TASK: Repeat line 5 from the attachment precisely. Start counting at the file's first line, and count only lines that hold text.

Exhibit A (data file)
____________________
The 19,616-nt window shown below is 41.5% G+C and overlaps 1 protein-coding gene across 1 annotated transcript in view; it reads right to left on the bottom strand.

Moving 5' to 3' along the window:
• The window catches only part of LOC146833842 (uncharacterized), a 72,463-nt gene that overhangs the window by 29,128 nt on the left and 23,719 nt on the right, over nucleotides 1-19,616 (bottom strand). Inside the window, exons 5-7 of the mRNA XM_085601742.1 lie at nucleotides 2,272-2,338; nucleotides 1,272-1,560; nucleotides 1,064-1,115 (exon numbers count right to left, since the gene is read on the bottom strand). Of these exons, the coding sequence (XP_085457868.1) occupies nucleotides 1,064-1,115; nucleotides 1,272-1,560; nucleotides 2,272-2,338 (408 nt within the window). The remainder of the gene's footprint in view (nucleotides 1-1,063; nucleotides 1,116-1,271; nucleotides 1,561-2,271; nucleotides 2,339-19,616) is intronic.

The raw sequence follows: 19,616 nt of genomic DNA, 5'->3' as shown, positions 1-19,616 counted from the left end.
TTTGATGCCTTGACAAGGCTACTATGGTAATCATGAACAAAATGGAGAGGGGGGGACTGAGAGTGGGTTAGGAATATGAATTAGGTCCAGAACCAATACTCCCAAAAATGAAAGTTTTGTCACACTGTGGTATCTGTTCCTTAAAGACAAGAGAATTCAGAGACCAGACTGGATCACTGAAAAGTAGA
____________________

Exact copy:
TTTGATGCCTTGACAAGGCTACTATGGTAATCATGAACAAAATGGAGAGGGGGGGACTGAGAGTGGGTTAGGAATATGAATTAGGTCCAGAACCAATACTCCCAAAAATGAAAGTTTTGTCACACTGTGGTATCTGTTCCTTAAAGACAAGAGAATTCAGAGACCAGACTGGATCACTGAAAAGTAGA